Sawflies have larvae that look somewhat like caterpillars but are not, they are related to wasps. One sawfly that is active in Delaware is the dogwood sawfly. The following is more information.
Wasp-like adults emerge sometime in May through July and oviposit eggs onto the underside of leaves. Dogwood sawflies are serious pests of Cornus species, but seem to prefer Cornus racemosa and Cornus sericea. Larvae are active 1041-1914 GDD or when Aesculus parviflora is in bloom. First instars are difficult to spot because they are transparent yellow, but later instars are covered with a white chalky powder. Larvae feed gregariously and skeletonize leaves as early instars, but eventually consume entire leaves except for tough mid-veins. The last molt changes the larvae to a yellowish colored insect with a shiny black head and spots. Mature larvae overwinter in decaying wood. Parasitoids will attack dogwood sawflies and cultural control consists of hand-picking larvae from leaves. Chemical control options include horticultural oil, insecticidal soap, spinosad, acephate, carbaryl, imidacloprid, or one of the pyrethroids such as cyfluthrin or deltamethrin.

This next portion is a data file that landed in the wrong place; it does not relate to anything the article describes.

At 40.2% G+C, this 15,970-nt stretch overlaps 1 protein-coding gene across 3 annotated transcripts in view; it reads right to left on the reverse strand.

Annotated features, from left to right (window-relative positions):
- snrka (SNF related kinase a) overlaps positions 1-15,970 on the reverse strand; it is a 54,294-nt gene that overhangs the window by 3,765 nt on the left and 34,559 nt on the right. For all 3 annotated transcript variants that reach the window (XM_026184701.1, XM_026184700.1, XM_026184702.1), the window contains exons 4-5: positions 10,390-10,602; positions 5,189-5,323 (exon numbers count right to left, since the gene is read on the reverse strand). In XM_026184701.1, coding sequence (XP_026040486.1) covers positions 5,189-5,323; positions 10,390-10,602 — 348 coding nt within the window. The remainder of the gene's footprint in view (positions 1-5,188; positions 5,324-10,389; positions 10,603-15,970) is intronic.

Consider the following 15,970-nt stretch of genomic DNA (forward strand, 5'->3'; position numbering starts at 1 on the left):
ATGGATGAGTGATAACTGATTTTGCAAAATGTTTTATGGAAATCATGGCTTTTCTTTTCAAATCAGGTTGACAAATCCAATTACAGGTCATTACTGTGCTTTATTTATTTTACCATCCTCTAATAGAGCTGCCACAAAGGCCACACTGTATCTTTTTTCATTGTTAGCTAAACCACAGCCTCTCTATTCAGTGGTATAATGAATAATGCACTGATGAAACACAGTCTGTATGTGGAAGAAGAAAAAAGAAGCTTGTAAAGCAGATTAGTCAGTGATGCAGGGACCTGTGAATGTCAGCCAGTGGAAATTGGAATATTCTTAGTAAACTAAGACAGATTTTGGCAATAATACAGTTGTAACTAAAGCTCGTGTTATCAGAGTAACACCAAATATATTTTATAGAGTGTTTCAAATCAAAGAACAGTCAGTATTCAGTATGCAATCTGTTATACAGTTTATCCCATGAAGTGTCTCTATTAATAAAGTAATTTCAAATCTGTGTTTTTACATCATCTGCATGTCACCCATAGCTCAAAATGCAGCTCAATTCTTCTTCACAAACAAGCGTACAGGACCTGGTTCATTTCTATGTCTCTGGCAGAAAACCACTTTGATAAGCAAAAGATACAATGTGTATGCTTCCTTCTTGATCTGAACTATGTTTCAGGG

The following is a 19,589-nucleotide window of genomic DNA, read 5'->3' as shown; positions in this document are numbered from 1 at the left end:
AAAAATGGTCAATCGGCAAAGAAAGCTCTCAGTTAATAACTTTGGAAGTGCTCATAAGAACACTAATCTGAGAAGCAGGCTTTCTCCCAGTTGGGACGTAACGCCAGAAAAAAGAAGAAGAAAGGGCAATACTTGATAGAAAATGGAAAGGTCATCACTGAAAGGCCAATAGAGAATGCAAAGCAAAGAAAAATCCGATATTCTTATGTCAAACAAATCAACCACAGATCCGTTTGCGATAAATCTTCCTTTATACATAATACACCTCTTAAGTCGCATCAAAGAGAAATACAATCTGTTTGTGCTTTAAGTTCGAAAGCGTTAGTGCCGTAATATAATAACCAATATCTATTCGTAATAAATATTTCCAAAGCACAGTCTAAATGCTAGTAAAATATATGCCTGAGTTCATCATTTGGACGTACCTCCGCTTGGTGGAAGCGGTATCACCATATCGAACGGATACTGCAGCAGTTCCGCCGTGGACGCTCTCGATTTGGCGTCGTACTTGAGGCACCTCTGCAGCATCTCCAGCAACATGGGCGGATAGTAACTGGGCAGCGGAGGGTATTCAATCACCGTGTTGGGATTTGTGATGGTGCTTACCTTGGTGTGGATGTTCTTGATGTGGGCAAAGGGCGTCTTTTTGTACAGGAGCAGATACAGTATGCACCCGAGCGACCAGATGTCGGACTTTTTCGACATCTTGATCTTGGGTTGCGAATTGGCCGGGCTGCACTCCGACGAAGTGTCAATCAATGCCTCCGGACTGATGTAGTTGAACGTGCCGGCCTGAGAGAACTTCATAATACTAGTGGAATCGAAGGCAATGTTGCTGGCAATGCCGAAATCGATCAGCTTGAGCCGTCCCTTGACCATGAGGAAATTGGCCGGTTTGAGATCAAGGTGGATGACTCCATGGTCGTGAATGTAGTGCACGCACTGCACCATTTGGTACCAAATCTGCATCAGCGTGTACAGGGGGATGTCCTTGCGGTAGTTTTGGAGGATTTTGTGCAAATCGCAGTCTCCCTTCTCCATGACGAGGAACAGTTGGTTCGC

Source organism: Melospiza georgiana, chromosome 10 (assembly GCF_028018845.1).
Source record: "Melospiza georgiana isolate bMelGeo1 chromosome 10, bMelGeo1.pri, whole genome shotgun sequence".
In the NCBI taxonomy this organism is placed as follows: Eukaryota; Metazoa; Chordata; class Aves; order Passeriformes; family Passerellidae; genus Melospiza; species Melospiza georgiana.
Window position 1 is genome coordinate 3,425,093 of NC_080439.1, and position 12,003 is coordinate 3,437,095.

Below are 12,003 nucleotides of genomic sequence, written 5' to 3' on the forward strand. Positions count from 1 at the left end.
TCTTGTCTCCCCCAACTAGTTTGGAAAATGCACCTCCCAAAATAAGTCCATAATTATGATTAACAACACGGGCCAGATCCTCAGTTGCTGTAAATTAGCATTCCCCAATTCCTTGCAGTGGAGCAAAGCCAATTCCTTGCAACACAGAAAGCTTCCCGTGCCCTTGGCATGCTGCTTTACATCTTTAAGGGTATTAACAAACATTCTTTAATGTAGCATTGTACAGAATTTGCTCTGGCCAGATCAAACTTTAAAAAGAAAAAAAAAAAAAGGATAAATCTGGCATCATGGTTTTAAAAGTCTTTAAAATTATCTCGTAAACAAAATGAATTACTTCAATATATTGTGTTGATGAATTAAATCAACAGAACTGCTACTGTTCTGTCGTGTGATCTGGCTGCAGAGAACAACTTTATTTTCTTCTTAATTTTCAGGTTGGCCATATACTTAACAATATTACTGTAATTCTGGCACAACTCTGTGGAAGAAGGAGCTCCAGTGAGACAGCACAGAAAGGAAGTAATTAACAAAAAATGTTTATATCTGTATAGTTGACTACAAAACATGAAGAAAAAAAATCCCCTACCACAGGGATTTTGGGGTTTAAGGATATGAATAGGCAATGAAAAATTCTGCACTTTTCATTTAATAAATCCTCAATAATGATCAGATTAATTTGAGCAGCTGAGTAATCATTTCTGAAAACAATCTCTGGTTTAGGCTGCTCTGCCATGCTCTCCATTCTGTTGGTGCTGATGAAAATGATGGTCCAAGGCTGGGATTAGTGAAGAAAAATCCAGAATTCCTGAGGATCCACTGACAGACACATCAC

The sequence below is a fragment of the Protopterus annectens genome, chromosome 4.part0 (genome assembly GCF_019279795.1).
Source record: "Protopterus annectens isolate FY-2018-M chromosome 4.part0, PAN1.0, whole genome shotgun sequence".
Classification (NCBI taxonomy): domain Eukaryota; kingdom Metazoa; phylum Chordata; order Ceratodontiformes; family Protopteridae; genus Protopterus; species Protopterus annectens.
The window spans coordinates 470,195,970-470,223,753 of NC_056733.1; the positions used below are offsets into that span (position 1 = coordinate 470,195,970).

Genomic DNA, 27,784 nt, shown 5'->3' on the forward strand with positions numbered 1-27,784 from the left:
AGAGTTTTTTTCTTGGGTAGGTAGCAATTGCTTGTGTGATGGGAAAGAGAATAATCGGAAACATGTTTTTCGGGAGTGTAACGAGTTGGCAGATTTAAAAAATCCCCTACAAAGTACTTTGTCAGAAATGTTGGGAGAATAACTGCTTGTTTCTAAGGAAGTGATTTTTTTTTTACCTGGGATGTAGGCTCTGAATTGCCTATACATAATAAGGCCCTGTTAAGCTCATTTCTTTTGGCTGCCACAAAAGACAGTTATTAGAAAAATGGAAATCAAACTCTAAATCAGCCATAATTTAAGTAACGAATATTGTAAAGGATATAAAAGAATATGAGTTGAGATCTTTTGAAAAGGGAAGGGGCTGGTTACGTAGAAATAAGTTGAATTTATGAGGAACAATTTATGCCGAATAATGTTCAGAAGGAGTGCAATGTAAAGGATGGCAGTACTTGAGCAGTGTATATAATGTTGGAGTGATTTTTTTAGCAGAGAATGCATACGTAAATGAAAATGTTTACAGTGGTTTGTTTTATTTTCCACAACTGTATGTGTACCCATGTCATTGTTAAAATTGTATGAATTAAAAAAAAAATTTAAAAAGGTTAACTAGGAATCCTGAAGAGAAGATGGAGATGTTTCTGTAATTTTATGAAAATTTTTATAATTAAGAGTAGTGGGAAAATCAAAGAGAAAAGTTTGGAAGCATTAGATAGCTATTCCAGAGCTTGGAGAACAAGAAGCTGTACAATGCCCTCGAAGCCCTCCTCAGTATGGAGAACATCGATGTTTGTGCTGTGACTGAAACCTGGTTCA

Dogwood sawfly larvae feeding. Photo by Jerry A. Payne, USDA Agricultural Research Service, Bugwood.org
Information from Brian Kunkel, Ornamental IPM Specialist, UD